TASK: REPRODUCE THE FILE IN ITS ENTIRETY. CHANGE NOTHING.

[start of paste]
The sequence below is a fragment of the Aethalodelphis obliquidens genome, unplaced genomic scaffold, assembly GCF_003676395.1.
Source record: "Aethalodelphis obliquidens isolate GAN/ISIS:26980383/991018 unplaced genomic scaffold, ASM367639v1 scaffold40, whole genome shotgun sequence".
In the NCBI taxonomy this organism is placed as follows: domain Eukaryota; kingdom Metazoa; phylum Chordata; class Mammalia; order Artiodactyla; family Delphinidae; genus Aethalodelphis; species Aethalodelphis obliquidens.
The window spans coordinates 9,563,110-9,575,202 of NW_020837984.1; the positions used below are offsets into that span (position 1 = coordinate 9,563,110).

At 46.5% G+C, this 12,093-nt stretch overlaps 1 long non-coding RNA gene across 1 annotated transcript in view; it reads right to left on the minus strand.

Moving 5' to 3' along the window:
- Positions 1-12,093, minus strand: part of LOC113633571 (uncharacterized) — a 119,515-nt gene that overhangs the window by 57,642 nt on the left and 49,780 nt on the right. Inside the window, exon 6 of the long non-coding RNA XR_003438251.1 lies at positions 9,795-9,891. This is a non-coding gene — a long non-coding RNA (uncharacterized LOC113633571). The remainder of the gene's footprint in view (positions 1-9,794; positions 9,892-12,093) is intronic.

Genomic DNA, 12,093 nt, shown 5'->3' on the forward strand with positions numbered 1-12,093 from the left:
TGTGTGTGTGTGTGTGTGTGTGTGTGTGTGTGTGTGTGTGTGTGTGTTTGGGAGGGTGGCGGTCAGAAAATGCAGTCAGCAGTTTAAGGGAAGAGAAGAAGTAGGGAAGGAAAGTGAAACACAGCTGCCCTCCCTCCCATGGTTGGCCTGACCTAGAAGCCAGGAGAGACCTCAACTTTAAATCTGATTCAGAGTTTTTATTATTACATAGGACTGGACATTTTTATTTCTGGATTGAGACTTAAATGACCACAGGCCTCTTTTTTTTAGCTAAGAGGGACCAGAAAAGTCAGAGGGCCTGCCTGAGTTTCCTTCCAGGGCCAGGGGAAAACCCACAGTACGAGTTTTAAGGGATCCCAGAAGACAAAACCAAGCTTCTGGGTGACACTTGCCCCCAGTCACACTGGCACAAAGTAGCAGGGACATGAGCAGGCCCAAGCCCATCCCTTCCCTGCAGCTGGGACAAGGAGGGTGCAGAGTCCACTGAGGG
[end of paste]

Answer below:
The sequence below is a fragment of the Aethalodelphis obliquidens genome, unplaced genomic scaffold, assembly GCF_003676395.1.
Source record: "Aethalodelphis obliquidens isolate GAN/ISIS:26980383/991018 unplaced genomic scaffold, ASM367639v1 scaffold40, whole genome shotgun sequence".
In the NCBI taxonomy this organism is placed as follows: domain Eukaryota; kingdom Metazoa; phylum Chordata; class Mammalia; order Artiodactyla; family Delphinidae; genus Aethalodelphis; species Aethalodelphis obliquidens.
The window spans coordinates 9,563,110-9,575,202 of NW_020837984.1; the positions used below are offsets into that span (position 1 = coordinate 9,563,110).

At 46.5% G+C, this 12,093-nt stretch overlaps 1 long non-coding RNA gene across 1 annotated transcript in view; it reads right to left on the minus strand.

Moving 5' to 3' along the window:
- Positions 1-12,093, minus strand: part of LOC113633571 (uncharacterized) — a 119,515-nt gene that overhangs the window by 57,642 nt on the left and 49,780 nt on the right. Inside the window, exon 6 of the long non-coding RNA XR_003438251.1 lies at positions 9,795-9,891. This is a non-coding gene — a long non-coding RNA (uncharacterized LOC113633571). The remainder of the gene's footprint in view (positions 1-9,794; positions 9,892-12,093) is intronic.

Genomic DNA, 12,093 nt, shown 5'->3' on the forward strand with positions numbered 1-12,093 from the left:
TGTGTGTGTGTGTGTGTGTGTGTGTGTGTGTGTGTGTGTGTGTGTGTTTGGGAGGGTGGCGGTCAGAAAATGCAGTCAGCAGTTTAAGGGAAGAGAAGAAGTAGGGAAGGAAAGTGAAACACAGCTGCCCTCCCTCCCATGGTTGGCCTGACCTAGAAGCCAGGAGAGACCTCAACTTTAAATCTGATTCAGAGTTTTTATTATTACATAGGACTGGACATTTTTATTTCTGGATTGAGACTTAAATGACCACAGGCCTCTTTTTTTTAGCTAAGAGGGACCAGAAAAGTCAGAGGGCCTGCCTGAGTTTCCTTCCAGGGCCAGGGGAAAACCCACAGTACGAGTTTTAAGGGATCCCAGAAGACAAAACCAAGCTTCTGGGTGACACTTGCCCCCAGTCACACTGGCACAAAGTAGCAGGGACATGAGCAGGCCCAAGCCCATCCCTTCCCTGCAGCTGGGACAAGGAGGGTGCAGAGTCCACTGAGGG